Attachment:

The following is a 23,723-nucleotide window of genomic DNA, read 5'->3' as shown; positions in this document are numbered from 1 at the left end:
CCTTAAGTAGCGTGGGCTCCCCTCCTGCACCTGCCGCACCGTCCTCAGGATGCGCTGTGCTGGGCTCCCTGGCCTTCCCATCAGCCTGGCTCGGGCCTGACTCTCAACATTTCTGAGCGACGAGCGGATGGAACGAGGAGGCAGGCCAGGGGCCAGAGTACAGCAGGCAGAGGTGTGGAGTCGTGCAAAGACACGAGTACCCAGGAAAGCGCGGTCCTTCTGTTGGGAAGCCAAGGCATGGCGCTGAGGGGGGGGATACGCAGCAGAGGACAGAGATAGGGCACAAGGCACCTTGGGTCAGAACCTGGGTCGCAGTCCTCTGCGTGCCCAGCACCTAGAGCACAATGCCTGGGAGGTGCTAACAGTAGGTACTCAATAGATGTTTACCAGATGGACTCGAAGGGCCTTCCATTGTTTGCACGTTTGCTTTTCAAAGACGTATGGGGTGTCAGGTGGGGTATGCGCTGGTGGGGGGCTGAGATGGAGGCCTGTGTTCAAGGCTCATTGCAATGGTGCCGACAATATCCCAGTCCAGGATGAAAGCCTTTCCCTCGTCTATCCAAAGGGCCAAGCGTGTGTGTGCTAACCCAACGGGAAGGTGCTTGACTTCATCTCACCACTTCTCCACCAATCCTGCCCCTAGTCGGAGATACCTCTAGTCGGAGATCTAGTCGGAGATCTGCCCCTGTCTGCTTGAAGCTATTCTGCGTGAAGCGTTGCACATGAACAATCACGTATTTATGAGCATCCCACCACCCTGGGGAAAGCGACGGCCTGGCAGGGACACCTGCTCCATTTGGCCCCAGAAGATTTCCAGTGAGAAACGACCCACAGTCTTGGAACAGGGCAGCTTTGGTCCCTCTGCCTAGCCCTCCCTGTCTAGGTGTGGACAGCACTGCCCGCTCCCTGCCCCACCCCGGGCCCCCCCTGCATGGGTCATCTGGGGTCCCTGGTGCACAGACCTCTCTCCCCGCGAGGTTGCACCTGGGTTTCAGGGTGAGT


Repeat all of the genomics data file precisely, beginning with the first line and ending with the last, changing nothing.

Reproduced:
The following is a 23,723-nucleotide window of genomic DNA, read 5'->3' as shown; positions in this document are numbered from 1 at the left end:
CCTTAAGTAGCGTGGGCTCCCCTCCTGCACCTGCCGCACCGTCCTCAGGATGCGCTGTGCTGGGCTCCCTGGCCTTCCCATCAGCCTGGCTCGGGCCTGACTCTCAACATTTCTGAGCGACGAGCGGATGGAACGAGGAGGCAGGCCAGGGGCCAGAGTACAGCAGGCAGAGGTGTGGAGTCGTGCAAAGACACGAGTACCCAGGAAAGCGCGGTCCTTCTGTTGGGAAGCCAAGGCATGGCGCTGAGGGGGGGGATACGCAGCAGAGGACAGAGATAGGGCACAAGGCACCTTGGGTCAGAACCTGGGTCGCAGTCCTCTGCGTGCCCAGCACCTAGAGCACAATGCCTGGGAGGTGCTAACAGTAGGTACTCAATAGATGTTTACCAGATGGACTCGAAGGGCCTTCCATTGTTTGCACGTTTGCTTTTCAAAGACGTATGGGGTGTCAGGTGGGGTATGCGCTGGTGGGGGGCTGAGATGGAGGCCTGTGTTCAAGGCTCATTGCAATGGTGCCGACAATATCCCAGTCCAGGATGAAAGCCTTTCCCTCGTCTATCCAAAGGGCCAAGCGTGTGTGTGCTAACCCAACGGGAAGGTGCTTGACTTCATCTCACCACTTCTCCACCAATCCTGCCCCTAGTCGGAGATACCTCTAGTCGGAGATCTAGTCGGAGATCTGCCCCTGTCTGCTTGAAGCTATTCTGCGTGAAGCGTTGCACATGAACAATCACGTATTTATGAGCATCCCACCACCCTGGGGAAAGCGACGGCCTGGCAGGGACACCTGCTCCATTTGGCCCCAGAAGATTTCCAGTGAGAAACGACCCACAGTCTTGGAACAGGGCAGCTTTGGTCCCTCTGCCTAGCCCTCCCTGTCTAGGTGTGGACAGCACTGCCCGCTCCCTGCCCCACCCCGGGCCCCCCCTGCATGGGTCATCTGGGGTCCCTGGTGCACAGACCTCTCTCCCCGCGAGGTTGCACCTGGGTTTCAGGGTGAGT